About Raymond Jonson

Raymond Jonson (1891-1982) was a leader of the Transcendental Painting Group, an organization of artists formed in New Mexico in 1938. Devoted to nonrepresentational painting, the group aspired “to stimulate in others, through deep and spontaneous emotional experiences of form and color, a more intense participation in the life of the spirit. “The search for an artistic approach that went beyond descriptive realism concerned Jonson for most of his life. His early training, first at the school of the Portland Art Museum in 1909, and during the following three years at the Academy of Fine Arts in Chicago, provided a solid technical foundation from which he began more experimental work. When the 1913 Armory Show opened in Chicago, Jonson was especially impressed with Wassily Kandinsky’s paintings. Kandinsky’s book, On the Spiritual in Art, later provided a framework for Jonson’s own ideas about the spiritual purpose of painting.

Between 1913 and 1920, Jonson worked as the graphic art director of the experimental Chicago Little Theater and taught at the Chicago Academy of Fine Arts. In 1919, he received a fellowship to the MacDowell Colony in New Hampshire, which for the first time in his life allowed him to concentrate his full energies on painting for four months. The real turning point in his career, however, came three years later, during a summer visit to Santa Fe. Fascinated with the land and with American Indian design, he resolved to return, and in 1924, moved permanently to New Mexico.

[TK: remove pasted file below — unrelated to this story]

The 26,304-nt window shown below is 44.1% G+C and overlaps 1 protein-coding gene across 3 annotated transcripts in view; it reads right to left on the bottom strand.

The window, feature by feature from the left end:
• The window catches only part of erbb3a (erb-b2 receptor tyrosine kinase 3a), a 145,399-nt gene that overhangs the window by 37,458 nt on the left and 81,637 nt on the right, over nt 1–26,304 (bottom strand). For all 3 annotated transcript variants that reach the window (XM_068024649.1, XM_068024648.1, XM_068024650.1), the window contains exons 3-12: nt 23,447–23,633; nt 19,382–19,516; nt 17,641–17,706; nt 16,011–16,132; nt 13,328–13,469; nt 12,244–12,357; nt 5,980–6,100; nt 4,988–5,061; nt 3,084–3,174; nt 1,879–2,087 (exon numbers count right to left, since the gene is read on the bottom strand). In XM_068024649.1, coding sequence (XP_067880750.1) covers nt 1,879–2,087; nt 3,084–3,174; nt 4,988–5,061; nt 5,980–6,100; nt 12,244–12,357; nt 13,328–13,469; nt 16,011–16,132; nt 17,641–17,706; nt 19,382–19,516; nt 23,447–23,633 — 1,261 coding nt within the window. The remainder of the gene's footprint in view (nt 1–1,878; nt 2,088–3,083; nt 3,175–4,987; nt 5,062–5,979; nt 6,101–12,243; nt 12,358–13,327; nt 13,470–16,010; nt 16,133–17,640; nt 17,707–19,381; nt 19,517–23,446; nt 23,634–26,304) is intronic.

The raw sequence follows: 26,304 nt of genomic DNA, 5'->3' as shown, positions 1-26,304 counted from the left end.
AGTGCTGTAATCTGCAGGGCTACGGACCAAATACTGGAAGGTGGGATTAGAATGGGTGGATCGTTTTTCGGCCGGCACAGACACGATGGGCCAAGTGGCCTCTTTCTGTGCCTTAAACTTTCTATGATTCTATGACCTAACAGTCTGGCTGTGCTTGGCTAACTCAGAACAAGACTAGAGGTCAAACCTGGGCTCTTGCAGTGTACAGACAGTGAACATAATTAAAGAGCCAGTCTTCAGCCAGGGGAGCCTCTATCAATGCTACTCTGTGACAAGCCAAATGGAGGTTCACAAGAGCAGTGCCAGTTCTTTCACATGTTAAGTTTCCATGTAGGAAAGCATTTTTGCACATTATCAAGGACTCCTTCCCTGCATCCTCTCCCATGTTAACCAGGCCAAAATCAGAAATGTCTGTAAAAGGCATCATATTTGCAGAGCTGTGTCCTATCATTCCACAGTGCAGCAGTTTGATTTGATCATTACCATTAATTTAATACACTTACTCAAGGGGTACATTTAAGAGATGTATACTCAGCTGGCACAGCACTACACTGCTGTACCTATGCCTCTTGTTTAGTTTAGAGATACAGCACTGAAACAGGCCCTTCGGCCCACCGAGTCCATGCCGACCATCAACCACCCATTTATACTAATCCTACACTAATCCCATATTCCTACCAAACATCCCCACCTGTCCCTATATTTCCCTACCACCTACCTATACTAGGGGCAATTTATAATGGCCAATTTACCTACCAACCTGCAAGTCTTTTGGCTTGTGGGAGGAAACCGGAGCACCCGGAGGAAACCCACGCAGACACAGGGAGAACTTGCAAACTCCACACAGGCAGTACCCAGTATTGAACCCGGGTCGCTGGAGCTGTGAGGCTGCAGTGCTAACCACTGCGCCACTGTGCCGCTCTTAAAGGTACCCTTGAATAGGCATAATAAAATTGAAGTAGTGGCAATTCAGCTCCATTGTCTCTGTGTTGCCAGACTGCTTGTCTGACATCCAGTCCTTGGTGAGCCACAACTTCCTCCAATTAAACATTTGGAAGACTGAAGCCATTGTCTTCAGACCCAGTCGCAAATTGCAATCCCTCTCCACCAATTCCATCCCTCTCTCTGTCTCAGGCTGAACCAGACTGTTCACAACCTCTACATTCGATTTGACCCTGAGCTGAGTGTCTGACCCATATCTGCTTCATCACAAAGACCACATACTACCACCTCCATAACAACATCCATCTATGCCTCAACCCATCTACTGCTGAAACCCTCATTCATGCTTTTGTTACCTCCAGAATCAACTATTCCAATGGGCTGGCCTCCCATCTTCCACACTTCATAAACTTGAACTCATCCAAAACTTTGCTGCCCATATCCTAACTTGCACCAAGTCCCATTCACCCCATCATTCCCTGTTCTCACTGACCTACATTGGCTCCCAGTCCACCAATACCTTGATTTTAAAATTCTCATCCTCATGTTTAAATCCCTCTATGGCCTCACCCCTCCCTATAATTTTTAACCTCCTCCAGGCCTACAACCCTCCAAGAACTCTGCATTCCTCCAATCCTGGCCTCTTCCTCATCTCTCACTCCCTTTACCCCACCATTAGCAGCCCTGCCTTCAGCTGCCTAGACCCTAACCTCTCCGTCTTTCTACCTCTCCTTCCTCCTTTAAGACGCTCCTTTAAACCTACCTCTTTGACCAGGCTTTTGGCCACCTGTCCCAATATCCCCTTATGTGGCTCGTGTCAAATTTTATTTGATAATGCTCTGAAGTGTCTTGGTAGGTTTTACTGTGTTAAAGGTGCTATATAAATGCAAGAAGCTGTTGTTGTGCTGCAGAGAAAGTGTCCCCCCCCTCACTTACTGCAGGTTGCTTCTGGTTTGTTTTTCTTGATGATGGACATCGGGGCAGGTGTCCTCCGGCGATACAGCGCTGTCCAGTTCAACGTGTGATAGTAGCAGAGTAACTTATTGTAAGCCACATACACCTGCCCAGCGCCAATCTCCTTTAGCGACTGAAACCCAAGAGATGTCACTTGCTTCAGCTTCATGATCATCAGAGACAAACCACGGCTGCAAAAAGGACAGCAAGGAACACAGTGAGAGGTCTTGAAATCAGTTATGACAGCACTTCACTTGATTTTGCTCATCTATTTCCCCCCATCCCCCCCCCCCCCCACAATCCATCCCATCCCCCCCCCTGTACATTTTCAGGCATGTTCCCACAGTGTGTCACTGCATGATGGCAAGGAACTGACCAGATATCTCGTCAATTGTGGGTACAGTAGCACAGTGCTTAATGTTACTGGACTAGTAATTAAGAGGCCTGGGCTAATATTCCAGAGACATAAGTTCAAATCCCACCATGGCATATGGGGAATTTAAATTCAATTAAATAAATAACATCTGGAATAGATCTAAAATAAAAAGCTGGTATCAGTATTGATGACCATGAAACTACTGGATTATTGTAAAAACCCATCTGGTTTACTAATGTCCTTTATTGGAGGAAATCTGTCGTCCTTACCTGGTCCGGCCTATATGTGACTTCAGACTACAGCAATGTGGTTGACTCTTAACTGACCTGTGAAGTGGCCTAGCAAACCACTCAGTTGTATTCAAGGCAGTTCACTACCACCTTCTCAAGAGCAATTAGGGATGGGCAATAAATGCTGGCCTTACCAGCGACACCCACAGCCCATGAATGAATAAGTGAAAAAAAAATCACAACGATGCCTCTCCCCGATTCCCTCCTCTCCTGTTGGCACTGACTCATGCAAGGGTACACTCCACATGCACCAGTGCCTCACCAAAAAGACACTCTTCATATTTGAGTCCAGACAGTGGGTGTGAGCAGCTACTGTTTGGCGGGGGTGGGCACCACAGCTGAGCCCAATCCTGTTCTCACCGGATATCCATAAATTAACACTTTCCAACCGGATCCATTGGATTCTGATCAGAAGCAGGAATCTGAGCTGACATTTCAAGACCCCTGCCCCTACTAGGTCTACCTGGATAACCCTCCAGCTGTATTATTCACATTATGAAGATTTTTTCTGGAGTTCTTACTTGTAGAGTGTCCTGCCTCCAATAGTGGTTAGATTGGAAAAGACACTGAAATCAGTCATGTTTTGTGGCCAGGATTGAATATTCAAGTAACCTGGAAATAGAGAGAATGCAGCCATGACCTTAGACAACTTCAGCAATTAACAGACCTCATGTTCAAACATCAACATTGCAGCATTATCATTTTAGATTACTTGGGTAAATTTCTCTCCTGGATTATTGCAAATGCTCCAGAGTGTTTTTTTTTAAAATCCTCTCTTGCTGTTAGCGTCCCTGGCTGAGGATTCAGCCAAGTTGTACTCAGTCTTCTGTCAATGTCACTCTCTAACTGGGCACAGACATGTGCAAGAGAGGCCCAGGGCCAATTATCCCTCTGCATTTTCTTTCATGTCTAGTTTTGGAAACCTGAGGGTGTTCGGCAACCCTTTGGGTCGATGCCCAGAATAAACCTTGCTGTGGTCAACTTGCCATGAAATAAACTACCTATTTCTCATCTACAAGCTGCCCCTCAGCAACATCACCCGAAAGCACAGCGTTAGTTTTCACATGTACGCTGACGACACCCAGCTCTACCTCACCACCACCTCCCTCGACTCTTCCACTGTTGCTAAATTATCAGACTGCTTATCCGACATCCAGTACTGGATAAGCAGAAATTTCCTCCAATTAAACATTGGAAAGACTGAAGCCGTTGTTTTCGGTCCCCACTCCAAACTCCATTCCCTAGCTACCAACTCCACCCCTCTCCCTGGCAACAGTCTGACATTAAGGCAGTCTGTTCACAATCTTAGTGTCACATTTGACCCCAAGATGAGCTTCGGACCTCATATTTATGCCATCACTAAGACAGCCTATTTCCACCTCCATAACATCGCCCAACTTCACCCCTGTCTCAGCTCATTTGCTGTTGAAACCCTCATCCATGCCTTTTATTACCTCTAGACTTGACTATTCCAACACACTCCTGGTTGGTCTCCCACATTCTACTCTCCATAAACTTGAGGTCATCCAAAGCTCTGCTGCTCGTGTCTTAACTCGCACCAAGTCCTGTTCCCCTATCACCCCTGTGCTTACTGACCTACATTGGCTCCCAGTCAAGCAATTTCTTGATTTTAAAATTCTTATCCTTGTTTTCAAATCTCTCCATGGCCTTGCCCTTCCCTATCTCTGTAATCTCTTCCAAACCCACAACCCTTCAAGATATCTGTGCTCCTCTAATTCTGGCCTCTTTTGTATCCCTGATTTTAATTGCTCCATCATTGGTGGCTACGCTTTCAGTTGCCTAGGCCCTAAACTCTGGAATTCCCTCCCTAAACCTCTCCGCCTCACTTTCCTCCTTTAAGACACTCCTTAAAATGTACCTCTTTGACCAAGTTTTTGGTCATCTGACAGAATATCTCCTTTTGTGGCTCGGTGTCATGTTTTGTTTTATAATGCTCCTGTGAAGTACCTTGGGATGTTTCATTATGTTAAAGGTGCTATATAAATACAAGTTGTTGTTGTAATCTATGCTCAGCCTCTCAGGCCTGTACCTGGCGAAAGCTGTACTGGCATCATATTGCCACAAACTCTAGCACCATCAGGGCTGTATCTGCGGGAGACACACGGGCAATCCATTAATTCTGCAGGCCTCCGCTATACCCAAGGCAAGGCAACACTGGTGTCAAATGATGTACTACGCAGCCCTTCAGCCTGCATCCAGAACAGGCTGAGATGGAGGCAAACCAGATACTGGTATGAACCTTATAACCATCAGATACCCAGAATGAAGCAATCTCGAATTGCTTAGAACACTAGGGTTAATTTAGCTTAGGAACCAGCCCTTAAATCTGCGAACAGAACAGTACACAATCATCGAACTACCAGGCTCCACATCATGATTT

In the late 1920’s, the Museum of New Mexico in Santa Fe set aside a special exhibition alcove for a group of painters who were locally called “The Modernists.” Painter Raymond Jonson was among this group. A man who remained true to his singular artistic vision, Jonson has been called “A man of great industry and curiosity [who] has chosen an artistic path unique in New Mexico.”

One art critic wrote of him, “He has been a one-man task force for modern art isolated in New Mexico for more than forty years.” 

Ed Garman, Jonson’s biographer and close friend wrote, “To those who know him only through his art, Raymond Jonson stands for a particular kind of painting. To those who know him as a person his name stands for a particular way of life, a life which has been satisfying to Jonson and meaningful to others as an example of single-minded devotion to an ideal.”  

Raymond Jonson (1891-1982)

Synthesis Three, 1935

Oil on canvas

20h x 24w in • 50.80h x 60.96w cm

Jonson often referred to himself as an “evangelist” for modernist art in New Mexico and that “if our age leaves anything to posterity in art it will be the abstract.”

Raymond Jonson (1891-1982)
Untitled, 1937
Watercolor & casein on paper
20h x 29w in
50.80h x 73.66w cm

Raymond Jonson (1891-1982)
Watercolor No. 20, 1946
Watercolor on paper
22h x 30w in
55.88h x 76.20w cm